You can catch some breathtaking views from the Chuckanut Drive, a 24-mile scenic drive connecting Skagit County to Bellingham. You can catch glimpses of the San Juan Islands and families of oysters amongst the Samish flats along this drive. If you’re looking to get on the water, you can hop in a kayak at Larrabee State Park, with over 100 miles of freshwater lakes and saltwater shoreline.
Otherwise, check out art collections like the Big Rock Sculpture Garden or any of the Western Washington University’s outdoor sculptures, known as one of the top ten collections in the country.
- Population: 61,037
- Median 2-Bedroom Apartment Rent: $1,435
- Median Household Income: $51,972
- Walk Score: 38
- Bike Score: 45
The small city of Lakewood was only incorporated in early 1996 but is rapidly establishing itself as one of the most enjoyable and beautiful places to reside near Puget Sound. It’s not surprising that Lakewood is quickly becoming so popular, considering its astonishing views and easy access to the bigger city. Although Lakewood is a relatively new city, it has already grown to be the second-largest city in Pierce County, falling behind Tacoma.
Despite the city covering a mere 20 square miles, Lakewood is home to ten different lakes. These lakes each offer a wide variety of outdoor activities, some including fishing, hiking, kayaking, and more. The most famous Lakewood lakes include the American Lake, the Steilacoom Lake, and Lake Tapps.
Between the lakes and local parks that make up Lakewood, you will find various Lakewood neighborhoods. Some of the more popular areas of Lakewood include Oakbrook, Idlewild, and Carter Lake.
A couple of the primary employers of Lakewood include the McChord Air Force Base and the Clover Park School District. McChord has over 50,000 military employees from residents of Lakewood and surrounding cities. The school district employs around 1,000 staff, most of which are Lakewood residents. Healthcare is another big industry in the town, with the MultiCare Lakewood Clinic and Urgent Care employing many residents.
Learn more about the average rent in Lakewood.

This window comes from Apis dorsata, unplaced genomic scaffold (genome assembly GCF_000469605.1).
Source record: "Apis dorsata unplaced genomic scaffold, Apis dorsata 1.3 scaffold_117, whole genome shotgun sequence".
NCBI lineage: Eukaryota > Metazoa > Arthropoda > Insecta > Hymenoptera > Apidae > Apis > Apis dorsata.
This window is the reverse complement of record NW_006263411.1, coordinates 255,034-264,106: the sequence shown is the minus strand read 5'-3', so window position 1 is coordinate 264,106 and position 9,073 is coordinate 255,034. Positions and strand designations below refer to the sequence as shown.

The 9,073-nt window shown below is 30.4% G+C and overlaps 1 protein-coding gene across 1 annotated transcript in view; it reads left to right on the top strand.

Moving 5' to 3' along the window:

- Population: 184,463
- Median 2-Bedroom Apartment Rent: $1,436
- Median Household Income: $61,714
- Walk Score: 40
- Transit Score: 34
- Bike Score: 61
Vancouver, Washington, not to be mistaken for its namesake located 300 miles north in Canada, is another popular and affordable city to live in. Located just across the Columbia River from Portland, Oregon, Vancouver boasts a much cheaper cost of living. Regardless, Portland is a quick 12-minute drive away, making Vancouver an excellent option for commuters looking to save.
Many young professionals and retirees move to Vancouver, as the city does not have income tax. Additionally, unlike the more densely populated Portland, Vancouver has a charming, old downtown, and the city itself is filled with mountains, trees, rivers, and lakes. There is absolutely no shortage of nature in the city of Vancouver.
Vancouver’s famous historic sites include Fort Vancouver, Pearson Field, and Museum, Officers Row, and Clark County Historical Museum. Equally impressive is the art-filled entertainment, including public art and galleries, Esther Short Park, Kiggins Theatre, and Sunlight Supply Amphitheater.
Best of all, the city has a wide range of free activities. You can grab a bike across the Columbia River on your choice of one of two bridges, check out the Ridgefield National Wildlife Refuge, or take a stroll amongst all of the quaint shops in Uptown Village. With something to offer everyone, Vancouver is a beautiful little city expected to continue growing.
Learn more about average rent in Vancouver.
- Population: 217,827
- Median 2-Bedroom Apartment Rent: $1,490
- Median Household Income: $62,358
- Walk Score: 53
- Bike Score: 49
Located just 45 minutes outside of Seattle, Tacoma has become a booming city for young artists, creatives, musicians, writers, and entrepreneurs. With a shockingly more affordable cost of living and a much less congested environment, it’s no wonder so many have flocked to this city with beautiful backdrops of Mount Rainier.
Tacoma does not disappoint when it comes to entertainment, offering everything from top-notch restaurants to art galleries to museums. The city got its nickname as the Wired City after 1998 when Tacoma Power installed a high-speed fiber-optic network throughout the community.
For anyone moving to Tacoma on a tight budget, the city has countless free forms of entertainment. A popular option amongst locals is the Tacoma Museum District which hosts a Third Thursday Art Walk each month. During this event, you can gain free admission to the Tacoma Art Museum, the Museum of Glass, the Foss Waterway Seaport Museum, and the Washington State History Museum.
Tacoma is equally as fun and exciting as its neighboring cities, Portland and Seattle, but with much better pricing. And while you might be problematic about the climate, you don’t have to worry because Tacoma sees an average of fewer than 40 inches of rainfall per year.
Learn more about average rent in Tacoma.